This is my review of Radetzky March by Joseph Roth.
I was pleased to discover via a book group this subtle, gently ironic and nostalgic evocation of the last decades of the decaying Austro-Hungarian Empire.
The Slovenian peasant Trotta, who has achieved the rank of lieutenant, becomes the hero of the Battle of Solferino and is ennobled after pushing the young Emperor Franz Josef out of the enemy’s line of fire. His son is given an easy path into the role of District Commissioner, which he performs with an unquestioning adherence to routine. He is too uptight to express his love for his son, the hapless Carl Joseph. The realisation of this comes almost too late, triggered by the knowledge that the “this world is ending”: his protector the Emperor is near death, and his Empire is destined to fail under its failure to adapt to the pressures for change.
“How simple the world has always appeared…For every situation there was a prescribed attitude. When the boy came home for the holidays, you gave him a test. When he became a lieutenant, you congratulated him. When he wrote his dutiful letters which said so little, you wrote him a couple of measured sentences back. But what did you do when your son was drunk? When he cried `Father’? Or something in him cried ‘Father’?”
Trained from early childhood for the military career to which he is ill-suited, the grandson of “The Hero of Solferino” feels the weight of his destiny but proves to be a sensitive, indecisive man who inadvertently brings misfortune to others, although the remote figure of the Emperor can be relied to bale him out of the worst consequences of his actions – until the old man dies and the First World War breaks out.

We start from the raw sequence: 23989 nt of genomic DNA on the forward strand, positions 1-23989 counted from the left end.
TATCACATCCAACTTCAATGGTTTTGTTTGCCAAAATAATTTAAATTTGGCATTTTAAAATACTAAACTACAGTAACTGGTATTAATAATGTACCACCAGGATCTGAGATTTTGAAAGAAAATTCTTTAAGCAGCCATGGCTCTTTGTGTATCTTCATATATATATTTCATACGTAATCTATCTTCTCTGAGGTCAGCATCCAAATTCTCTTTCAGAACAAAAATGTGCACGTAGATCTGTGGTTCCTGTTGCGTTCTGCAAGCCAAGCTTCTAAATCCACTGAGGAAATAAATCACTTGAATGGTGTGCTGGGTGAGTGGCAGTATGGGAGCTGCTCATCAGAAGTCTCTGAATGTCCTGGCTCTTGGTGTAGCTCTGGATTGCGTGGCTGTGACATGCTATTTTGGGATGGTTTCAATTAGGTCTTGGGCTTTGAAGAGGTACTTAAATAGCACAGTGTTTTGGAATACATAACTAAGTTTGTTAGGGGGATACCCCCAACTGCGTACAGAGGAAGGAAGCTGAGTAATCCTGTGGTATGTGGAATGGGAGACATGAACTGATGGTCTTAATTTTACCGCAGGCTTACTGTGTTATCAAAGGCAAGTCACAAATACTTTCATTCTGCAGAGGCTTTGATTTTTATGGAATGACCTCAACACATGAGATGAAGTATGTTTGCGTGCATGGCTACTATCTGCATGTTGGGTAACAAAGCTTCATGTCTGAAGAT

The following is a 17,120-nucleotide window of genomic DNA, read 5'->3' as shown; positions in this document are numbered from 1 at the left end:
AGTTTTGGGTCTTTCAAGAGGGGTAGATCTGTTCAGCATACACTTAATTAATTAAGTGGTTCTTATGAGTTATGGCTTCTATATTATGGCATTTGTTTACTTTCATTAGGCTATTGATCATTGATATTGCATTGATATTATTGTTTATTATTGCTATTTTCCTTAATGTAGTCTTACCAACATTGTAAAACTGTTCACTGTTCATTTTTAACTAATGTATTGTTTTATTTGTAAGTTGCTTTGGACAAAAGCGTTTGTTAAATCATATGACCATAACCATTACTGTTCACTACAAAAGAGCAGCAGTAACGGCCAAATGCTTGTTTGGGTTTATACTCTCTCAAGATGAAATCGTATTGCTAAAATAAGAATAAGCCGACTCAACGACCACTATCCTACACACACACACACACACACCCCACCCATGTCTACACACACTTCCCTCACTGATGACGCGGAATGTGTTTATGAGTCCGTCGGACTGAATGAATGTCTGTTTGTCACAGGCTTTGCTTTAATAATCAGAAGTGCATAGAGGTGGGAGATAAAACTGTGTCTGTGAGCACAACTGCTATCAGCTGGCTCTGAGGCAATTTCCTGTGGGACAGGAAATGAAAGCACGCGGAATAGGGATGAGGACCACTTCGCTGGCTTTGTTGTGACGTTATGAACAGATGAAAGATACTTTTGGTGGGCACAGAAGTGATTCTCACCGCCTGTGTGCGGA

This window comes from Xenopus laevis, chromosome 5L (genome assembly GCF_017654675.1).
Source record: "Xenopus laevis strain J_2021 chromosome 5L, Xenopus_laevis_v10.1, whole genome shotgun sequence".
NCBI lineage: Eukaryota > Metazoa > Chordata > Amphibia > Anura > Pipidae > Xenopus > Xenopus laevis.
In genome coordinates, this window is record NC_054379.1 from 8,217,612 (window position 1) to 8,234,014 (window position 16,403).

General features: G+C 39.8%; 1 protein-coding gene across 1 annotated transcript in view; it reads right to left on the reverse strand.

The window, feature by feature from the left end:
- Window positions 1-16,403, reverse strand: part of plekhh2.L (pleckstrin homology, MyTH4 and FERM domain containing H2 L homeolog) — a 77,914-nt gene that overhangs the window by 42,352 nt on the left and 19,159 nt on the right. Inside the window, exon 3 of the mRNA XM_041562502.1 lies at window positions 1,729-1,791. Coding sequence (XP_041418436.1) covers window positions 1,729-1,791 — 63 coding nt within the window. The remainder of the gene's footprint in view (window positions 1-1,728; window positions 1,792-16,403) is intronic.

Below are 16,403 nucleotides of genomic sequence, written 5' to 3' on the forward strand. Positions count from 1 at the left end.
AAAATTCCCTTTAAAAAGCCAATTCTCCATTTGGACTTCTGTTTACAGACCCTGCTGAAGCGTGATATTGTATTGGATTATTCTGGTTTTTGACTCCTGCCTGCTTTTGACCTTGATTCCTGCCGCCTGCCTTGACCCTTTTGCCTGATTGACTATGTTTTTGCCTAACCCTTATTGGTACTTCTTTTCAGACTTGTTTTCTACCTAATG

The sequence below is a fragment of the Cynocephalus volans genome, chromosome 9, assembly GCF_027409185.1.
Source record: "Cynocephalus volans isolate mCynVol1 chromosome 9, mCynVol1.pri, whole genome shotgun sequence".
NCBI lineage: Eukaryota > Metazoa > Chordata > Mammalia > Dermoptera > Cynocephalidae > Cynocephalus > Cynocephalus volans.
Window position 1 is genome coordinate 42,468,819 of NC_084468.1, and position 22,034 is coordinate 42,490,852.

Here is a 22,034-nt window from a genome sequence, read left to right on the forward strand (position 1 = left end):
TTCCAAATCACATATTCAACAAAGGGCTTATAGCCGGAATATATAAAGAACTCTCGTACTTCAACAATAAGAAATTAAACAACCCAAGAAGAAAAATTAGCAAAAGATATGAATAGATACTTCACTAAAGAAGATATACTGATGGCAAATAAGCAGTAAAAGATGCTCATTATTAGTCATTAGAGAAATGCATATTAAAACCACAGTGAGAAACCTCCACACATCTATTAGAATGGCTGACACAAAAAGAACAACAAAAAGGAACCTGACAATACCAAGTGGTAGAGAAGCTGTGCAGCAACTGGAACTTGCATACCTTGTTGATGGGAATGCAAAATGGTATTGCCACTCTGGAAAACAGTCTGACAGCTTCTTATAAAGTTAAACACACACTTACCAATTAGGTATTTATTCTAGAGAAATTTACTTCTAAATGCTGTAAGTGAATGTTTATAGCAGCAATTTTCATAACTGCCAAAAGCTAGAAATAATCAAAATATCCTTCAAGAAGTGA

Although I have never been to Vienna, Roth created for me vivid images of the old city, together with the atmosphere of the military barracks – you can understand only too well why young men were driven to drink, gambling and reckless duels by the endless prospect of waiting for a battle to fight. I particularly liked Roth’s description of the landscapes of the eastern borders with Russia, the back of beyond to which Carl Joseph is consigned – the frogs croaking in the swamps, in which willows mark the only safe path, and the closely observed changing colours of the sky. Here at last, Carl Joseph finally regains his peasant roots and feel at ease with himself.
At first I thought I had found an East European Trollope with earnest traces of Middlemarch. Then I saw that Roth was born only 20 years before the First World War, and lived on to see its carnage, the Depression of the 20s and the rise of Hitler. So there is C20 frankness and bleakness to Roth’s writing, beautifully translated by Michael Hofman. Roth himself had a tragic life, as a Jew who was forced to leave Germany, married a wife who became a schizophrenic, and who died an impoverished alcoholic in Paris.